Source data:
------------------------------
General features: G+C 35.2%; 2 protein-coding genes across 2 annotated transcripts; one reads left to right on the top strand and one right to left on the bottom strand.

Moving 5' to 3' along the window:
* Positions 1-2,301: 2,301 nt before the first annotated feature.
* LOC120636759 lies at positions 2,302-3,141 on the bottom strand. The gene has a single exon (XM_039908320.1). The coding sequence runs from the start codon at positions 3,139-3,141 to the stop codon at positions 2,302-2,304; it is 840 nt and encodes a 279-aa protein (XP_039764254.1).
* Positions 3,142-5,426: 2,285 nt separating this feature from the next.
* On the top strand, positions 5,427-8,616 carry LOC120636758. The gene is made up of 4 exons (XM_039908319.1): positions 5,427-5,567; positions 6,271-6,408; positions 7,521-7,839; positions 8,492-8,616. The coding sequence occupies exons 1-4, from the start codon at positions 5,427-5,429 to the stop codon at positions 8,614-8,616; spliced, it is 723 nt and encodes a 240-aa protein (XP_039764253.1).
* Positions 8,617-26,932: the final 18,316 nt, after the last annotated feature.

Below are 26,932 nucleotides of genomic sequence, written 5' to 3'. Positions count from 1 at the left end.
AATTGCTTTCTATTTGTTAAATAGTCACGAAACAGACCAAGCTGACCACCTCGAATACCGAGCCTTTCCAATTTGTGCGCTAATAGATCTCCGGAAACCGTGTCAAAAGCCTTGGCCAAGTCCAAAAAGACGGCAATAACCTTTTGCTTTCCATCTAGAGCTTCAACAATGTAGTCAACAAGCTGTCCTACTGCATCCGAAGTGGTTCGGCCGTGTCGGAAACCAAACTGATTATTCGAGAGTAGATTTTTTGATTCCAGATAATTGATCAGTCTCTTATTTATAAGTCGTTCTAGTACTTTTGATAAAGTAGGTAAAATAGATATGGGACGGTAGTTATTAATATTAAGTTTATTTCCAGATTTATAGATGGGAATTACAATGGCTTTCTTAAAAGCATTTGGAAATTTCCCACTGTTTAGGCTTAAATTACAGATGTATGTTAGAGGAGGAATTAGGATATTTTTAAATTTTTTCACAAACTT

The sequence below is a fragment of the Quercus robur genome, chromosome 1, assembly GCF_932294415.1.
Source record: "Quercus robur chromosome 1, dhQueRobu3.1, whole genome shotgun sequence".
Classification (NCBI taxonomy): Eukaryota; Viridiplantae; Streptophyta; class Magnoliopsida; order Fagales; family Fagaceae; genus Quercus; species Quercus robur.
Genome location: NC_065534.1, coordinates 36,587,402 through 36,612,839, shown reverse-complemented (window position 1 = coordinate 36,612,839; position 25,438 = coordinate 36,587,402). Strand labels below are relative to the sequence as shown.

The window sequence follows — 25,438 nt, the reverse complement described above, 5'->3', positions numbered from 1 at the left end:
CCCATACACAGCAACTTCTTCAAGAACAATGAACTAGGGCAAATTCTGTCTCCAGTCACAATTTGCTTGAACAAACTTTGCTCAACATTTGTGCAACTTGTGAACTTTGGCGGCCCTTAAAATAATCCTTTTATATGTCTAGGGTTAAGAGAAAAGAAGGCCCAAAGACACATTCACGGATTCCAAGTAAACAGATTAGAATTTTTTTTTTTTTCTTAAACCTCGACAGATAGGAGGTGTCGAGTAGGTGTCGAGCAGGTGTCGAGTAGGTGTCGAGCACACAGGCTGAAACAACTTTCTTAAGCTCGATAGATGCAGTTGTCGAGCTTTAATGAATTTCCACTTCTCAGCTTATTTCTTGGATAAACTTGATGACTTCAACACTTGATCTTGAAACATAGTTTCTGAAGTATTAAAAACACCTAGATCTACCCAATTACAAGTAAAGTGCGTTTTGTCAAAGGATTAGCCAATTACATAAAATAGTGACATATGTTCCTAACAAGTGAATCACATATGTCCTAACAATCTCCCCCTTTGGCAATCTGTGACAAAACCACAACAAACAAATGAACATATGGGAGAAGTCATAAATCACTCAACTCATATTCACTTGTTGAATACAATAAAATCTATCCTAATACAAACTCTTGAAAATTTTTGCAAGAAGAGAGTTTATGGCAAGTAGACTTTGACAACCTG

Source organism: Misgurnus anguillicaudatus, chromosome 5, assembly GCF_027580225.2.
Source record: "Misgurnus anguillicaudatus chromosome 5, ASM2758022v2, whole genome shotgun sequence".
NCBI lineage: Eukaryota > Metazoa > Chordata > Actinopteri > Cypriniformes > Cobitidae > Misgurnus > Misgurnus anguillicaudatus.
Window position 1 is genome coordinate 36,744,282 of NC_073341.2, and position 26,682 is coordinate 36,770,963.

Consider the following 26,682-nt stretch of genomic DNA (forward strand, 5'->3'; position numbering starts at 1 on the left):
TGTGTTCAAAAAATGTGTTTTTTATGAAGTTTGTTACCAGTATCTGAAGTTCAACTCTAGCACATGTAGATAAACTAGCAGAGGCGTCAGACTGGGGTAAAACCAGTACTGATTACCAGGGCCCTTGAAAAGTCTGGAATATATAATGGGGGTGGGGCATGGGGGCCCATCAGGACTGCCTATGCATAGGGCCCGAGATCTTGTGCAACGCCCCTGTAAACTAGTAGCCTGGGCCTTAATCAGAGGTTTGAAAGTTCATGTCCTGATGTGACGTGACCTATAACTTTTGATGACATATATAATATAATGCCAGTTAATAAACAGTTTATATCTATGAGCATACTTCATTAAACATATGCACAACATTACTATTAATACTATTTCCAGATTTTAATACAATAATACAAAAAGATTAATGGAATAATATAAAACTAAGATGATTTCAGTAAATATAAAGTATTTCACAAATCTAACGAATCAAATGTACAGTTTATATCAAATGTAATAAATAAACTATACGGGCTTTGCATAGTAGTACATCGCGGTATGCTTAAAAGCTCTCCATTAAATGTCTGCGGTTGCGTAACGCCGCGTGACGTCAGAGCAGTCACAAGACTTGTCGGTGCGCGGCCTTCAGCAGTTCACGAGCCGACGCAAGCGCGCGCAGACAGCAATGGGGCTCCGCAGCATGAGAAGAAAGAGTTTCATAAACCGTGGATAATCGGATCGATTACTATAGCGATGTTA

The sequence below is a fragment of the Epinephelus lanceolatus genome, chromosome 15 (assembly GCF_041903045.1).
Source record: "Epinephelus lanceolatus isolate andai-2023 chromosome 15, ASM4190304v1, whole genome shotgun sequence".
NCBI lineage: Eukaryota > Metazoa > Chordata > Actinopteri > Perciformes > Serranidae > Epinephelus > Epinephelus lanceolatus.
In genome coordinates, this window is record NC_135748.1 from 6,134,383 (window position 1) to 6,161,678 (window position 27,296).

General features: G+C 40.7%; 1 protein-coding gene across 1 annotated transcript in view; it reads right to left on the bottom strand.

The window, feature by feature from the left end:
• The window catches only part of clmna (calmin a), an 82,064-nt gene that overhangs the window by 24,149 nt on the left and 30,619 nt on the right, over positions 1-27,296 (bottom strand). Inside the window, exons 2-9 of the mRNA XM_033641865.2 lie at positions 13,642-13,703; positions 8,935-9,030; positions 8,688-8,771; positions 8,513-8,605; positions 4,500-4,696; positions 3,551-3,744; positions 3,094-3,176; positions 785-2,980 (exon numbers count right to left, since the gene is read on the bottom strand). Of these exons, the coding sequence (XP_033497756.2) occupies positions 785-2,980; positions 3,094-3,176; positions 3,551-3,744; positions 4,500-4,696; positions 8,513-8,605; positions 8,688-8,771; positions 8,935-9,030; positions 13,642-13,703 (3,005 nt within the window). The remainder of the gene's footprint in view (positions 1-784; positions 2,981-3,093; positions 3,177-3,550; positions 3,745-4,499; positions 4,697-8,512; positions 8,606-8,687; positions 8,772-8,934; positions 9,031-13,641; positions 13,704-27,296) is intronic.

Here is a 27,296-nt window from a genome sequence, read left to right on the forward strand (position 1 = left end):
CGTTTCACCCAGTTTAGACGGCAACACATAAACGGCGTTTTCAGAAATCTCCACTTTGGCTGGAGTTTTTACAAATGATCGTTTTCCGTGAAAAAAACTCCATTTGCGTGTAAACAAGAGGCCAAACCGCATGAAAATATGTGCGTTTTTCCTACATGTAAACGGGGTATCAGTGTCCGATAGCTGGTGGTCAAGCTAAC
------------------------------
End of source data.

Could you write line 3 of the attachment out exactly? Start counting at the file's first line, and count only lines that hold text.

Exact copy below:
* Positions 1-2,301: 2,301 nt before the first annotated feature.